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Pakistan, India revive Track-II diplomacy

May 02, 2018

ISLAMABAD: A former Pakistani foreign secretary confirmed to The News that the once dormant Track-II initiative — the Neemrana Dialogue — had awoken from its long slumber to hold a meeting in Islamabad at the end of April.

The dialogue came at a time when for the first time apart from being together with the UN Peace Keeping Mission, India and Pakistan will be part of a multi-nation counter-terror exercise in Russia in September under the framework of Shanghai Cooperation Organisation.

China and several other countries will also join the exercise. The two National Security Advisers (NSAs) have also been in touch as have been the Director Generals of Military Operations (DGMOs). While the Ministry of Foreign Affairs and Pakistani delegates of Neemrana kept it under wraps for reasons best known to them, the Indian External Affairs Ministry (EAM) leaked the news to selected members of the media.

Some Indian media outlets, including Times of India, ran reports about this in camera meeting, though a few days ago a Pakistani news channel ran a ticker saying a Track-II meeting was on, but gave no details nor did it follow the report.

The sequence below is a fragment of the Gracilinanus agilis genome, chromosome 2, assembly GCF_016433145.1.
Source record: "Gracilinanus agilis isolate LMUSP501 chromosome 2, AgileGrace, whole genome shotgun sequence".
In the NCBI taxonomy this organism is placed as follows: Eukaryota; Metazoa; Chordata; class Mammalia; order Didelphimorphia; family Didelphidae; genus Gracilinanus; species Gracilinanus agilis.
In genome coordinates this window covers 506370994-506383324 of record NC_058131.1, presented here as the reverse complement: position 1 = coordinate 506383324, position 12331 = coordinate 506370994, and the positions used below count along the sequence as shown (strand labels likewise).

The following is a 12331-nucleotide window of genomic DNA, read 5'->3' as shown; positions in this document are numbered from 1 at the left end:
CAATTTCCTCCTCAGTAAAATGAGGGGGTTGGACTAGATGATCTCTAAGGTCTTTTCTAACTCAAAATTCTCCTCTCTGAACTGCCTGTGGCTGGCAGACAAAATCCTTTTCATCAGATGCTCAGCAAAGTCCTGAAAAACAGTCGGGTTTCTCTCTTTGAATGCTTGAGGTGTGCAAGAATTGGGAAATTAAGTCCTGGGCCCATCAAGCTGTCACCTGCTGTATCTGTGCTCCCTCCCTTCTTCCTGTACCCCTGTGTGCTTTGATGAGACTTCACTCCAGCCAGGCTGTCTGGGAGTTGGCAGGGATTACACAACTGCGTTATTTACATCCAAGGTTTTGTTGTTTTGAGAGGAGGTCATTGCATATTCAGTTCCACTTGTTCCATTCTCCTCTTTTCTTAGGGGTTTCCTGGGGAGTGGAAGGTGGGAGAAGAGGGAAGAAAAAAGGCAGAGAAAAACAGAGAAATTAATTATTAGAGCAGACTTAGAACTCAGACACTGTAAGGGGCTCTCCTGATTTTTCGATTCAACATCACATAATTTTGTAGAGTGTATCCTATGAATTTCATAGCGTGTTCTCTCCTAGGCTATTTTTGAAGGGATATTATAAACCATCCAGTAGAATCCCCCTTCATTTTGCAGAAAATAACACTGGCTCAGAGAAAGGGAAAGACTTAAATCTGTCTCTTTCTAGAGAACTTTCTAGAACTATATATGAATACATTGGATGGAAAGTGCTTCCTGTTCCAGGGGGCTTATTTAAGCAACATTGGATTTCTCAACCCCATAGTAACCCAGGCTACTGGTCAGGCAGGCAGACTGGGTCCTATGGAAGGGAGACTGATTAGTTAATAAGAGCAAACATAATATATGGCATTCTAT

Diplomats told The News that Foreign Secretary Tehmina Janjua and Indian High Commissioner Ajay Bisaria had hosted the Neemrana delegation, though till date, there is no word as to what was exchanged by the delegates.

Did Washington nudge the two sides? This is quite likely, as it was the Ford Foundation in the initial years which funded Neemrana with one session seeing an American in the chair.

One former foreign secretary rubbished suggestions that China could have brought the two neighbors to the negotiating table.

Track-II meetings aren’t new, with the Jinnah Institute-led Chaophraya Dialogue, one of the longest run dialogues. However, of late all these Track-II dialogues have been held outside Pakistan and India, as acquiring visas for delegates had become an impossible task. Former foreign secretary Inamul Haque led the Pakistan side while it was his Indian counterpart Vivek Katju, a frequent delegate at Chaophraya, who led the Indian side in the Islamabad meeting. Another plus point of Islamabad’s meeting is that diplomats and delegates from other areas have access to the civil and military officials, on their side, and the informality at Neemrana helps governments from both sides to gauge the mood of the ‘other’.

Talking to diplomats on both sides, the approach to April talks appears to be quite realistic and there are no high hopes attached to the informal meeting.

The PML-N government already in the election mode really does not have relations with India on top of its list, and after having learnt bitter lessons in these past years of trying to improve relations with India, it will certainly not want to give a chance to opponents of being labeled “Modi ka yar”.

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